What Part 1 lacked most of all was the Hunger Games themselves, and here they are cleverly woven back into the story. As absurd some of the set-ups are (surely a couple of well-placed soldiers armed with walkie-talkies and sniper-rifles would have been more efficient and cost-effective?), they undoubtedly eject the film with the excitement it sorely needs. Mockingjay Part 2 is also extremely dark and violent, pushing its UK 12A certificate to breaking point. One set-piece set in a sewer that sees a horde of snarling monsters chase our heroes in a scene straight out of a horror movie and a genuinely shocking (if you haven’t read the books) moment of brutality near the end prove to be brave and mature decisions. And why shouldn’t young folk see death depicted without the usual padding or sentimentality?

    I also applaud the story for taking an unconventional approach to the inevitable Everdeen-Snow showdown, but its here that events take a confusing turn as Lawrence’s Everdeen is kept at an emotional distance that clouds her motivations without the aid of narration, and the movie struggles in the closing moments. It’s also an ending that should have come the film before, with the slicing of the story resulting in Part 2 going out with a slight whimper when it could have been explosive. On a positive note, it seems that audiences are finally catching on to the kind of studio greed that forced them to watch the likes of The Hobbit for nine hours over three years, as Lionsgate’s movie performed poorer than expected at the box office (though it still made a shed-load).

    Rating: 3/5

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  • It’s tough to say goodbye, especially when doing so carries many different meanings at the same time – and has implications both on and off screen. “The Hunger Games – Mockingjay, Part 2” (PG-13, 2:17) is the final film from Suzanne Collins’ blockbuster “The Hunger Games” YA book trilogy. So, we’re saying goodbye (“possibly” – more on that later) to this story and these characters in regards to our movie screens, and producers are saying goodbye to a film franchise that has become one of the top 20 in cinema history and whose films set box office records in 2012, 2013 and 2014. Within the action of this fourth film, the main characters have to say goodbye to others who survived the first three films, but don’t make it through this one, while in real life, Movie Fans are saying final goodbyes to the late, great Philip Seymour Hoffman who died in early 2014 while filming this movie, making this his final film appearance. With so many real-life and character-related goodbyes involved with the ending of this series of movies, having a strong final film to enjoy would likely soften the blow. So, did we get it? Well… The story quickly gets to the action and rarely lets up. Katniss Everdeen (Jennifer Lawrence), the Hunger Games victor turned reluctant warrior has given way to a darker and more worldly (and world-weary) young woman who is anxious for an end to Panem’s civil war – and obsessed with getting her revenge on the man whom she blames for it all – President Coriolanus Snow (Donald Sutherland). As determined as she is to accomplish her goals, Katniss must contend with Alma Coin (Julianne Moore), the leader of the rebellion, who doesn’t always have Katniss’ best interests at heart, Katniss’ love interest, Peeta (Josh Hutcherson), who has been brainwashed by Snow’s henchmen to want to kill her, and her best friend, Gale (Liam Hemsworth), who’s jealous of what Katniss and Peeta have… or once had, or may have, or… (If Katniss had Facebook, her relationship status would almost certainly be “it’s complicated”.) Katniss can be surly and isn’t above going rogue, but she loves and feels deeply and has well-meaning supporters. Gale is there for her (as is Peeta, in his gradually increasing moments of clarity), and so is her sister Prim (Willow Shields), whom Katniss has always protected – at great personal risk (and whom Katniss could blame for the mess that has become her life, if you really think about it). Hunger Games mentor, Haymitch Abernathy (Woody Harrelson), friend and stylist, Effie Trinket (Elizabeth Banks), fellow Hunger Games veterans, Johanna Mason (Jena Malone) and Finnick Odair (Sam Claflin), Alma Coin’s assistant, Plutarch Havensby (Philip Seymour Hoffman), and tough military commander, Boggs (Mahershala Ali), all try to help Katniss, but there’s only so much that they can do. She has decided that she needs to kill President Snow – up close – regardless of whatever propaganda role she’s being given or what potentially deadly obstacles (as in, sadistic booby traps) stand in her way. Ending the civil war is very personal to Katniss and she alone is uniquely able to do just that – if she can stay alive long enough.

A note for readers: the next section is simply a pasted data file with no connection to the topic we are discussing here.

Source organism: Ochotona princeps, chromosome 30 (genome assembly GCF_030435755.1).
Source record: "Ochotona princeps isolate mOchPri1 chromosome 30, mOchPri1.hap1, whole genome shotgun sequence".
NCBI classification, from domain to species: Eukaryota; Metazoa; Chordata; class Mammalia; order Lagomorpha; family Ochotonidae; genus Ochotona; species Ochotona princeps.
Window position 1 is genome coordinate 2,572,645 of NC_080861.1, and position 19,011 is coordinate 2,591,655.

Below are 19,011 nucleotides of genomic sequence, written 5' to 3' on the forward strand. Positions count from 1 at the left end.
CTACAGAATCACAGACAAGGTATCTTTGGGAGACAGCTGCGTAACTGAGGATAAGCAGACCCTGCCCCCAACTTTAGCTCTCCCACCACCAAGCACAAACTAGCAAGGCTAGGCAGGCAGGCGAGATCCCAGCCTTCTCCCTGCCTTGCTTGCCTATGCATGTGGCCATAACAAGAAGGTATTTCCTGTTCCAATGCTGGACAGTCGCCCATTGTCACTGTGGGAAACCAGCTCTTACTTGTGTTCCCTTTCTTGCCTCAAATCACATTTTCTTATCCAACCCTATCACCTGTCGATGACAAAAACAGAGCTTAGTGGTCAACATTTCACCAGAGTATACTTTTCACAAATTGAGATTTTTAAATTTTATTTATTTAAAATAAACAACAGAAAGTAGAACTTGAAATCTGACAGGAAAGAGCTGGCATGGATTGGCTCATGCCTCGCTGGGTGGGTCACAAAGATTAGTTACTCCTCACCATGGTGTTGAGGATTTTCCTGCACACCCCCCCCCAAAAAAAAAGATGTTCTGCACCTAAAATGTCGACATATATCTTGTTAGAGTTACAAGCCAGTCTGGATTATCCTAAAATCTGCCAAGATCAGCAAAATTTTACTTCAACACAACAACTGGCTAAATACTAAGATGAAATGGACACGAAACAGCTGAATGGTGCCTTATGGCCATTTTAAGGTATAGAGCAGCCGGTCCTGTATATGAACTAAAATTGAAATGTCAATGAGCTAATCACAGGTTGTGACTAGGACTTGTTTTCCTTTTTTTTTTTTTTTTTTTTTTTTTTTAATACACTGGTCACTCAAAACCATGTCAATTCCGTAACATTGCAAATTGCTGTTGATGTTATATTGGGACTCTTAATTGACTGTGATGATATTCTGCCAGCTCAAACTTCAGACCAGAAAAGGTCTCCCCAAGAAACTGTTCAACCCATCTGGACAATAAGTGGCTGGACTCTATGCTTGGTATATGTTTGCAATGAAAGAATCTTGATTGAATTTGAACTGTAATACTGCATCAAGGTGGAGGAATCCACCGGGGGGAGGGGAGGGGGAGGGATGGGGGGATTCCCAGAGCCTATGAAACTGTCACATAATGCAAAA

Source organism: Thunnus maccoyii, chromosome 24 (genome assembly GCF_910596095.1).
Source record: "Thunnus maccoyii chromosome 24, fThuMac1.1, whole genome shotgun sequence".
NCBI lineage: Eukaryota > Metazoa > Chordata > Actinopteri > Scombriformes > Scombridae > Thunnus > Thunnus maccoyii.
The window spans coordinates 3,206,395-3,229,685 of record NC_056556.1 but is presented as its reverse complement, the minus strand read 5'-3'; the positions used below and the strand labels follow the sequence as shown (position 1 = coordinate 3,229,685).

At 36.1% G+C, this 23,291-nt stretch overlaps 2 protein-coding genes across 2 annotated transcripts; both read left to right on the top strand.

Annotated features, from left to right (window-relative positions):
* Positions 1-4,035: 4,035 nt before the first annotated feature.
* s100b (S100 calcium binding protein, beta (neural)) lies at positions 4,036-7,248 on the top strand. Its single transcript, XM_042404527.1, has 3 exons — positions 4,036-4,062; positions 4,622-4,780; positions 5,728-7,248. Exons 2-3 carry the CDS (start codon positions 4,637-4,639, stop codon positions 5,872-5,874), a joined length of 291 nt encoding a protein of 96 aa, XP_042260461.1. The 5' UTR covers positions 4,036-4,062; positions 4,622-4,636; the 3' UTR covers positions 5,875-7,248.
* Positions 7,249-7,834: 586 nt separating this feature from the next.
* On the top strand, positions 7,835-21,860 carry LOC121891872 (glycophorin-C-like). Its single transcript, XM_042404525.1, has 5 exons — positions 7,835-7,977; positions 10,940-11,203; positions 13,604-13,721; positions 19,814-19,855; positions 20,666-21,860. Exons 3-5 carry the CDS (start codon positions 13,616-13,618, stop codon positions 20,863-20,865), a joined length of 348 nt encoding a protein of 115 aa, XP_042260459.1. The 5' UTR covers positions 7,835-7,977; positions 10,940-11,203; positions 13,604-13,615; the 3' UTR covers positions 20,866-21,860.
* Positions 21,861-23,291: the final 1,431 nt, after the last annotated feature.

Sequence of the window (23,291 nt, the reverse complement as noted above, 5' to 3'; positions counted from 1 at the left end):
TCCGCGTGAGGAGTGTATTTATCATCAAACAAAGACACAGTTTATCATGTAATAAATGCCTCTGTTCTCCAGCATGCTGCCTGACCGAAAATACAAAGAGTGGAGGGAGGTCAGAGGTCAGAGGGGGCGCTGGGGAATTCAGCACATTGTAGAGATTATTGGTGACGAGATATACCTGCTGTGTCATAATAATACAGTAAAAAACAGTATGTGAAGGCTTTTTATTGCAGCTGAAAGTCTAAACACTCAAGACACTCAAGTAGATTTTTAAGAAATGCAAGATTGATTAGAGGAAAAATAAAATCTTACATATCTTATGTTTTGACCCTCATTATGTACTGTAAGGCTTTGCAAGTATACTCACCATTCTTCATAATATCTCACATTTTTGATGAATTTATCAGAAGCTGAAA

“The Hunger Games – Mockingjay, Part 2” isn’t… game-changing, but it is a very strong, effective and entertaining end to “The Hunger Games” saga. Frances Lawrence, director of all but the first film, keeps screenwriters Peter Craig’s and Danny Strong’s story moving at a good pace and with some surprising twists. The action and visual effects are the best of the series and while there is a lot of violence, on both large and small scales, as with the other films, we are spared an excessive amount of gore in those moments. However, the movie does not skimp on its ever-present themes of the inherent ugliness of war and the difficult moral choices that those fighting war must face, and Katniss gives voice to both.

    The script is especially good in its discussion and depiction of war, but also in the changes it made from the book “Mockingjay”. Purists may disagree with the changes, but they are suitably dramatic, give good closure to the story and maintain the spirit of the story’s source material. The themes in the books are consistently and remarkably well portrayed in the films – especially this one. The same could be said for the actors’ performances. Although this film means saying goodbye to this story, it may not necessarily mean saying goodbye to the general setting or some of the characters. There is some talk of a “Hunger Games” prequel or sequel. While we Movie Fans wait for the final word on those discussions, the last movie based on the original YA book trilogy gives us a lot to enjoy, to think about… and to miss. “A”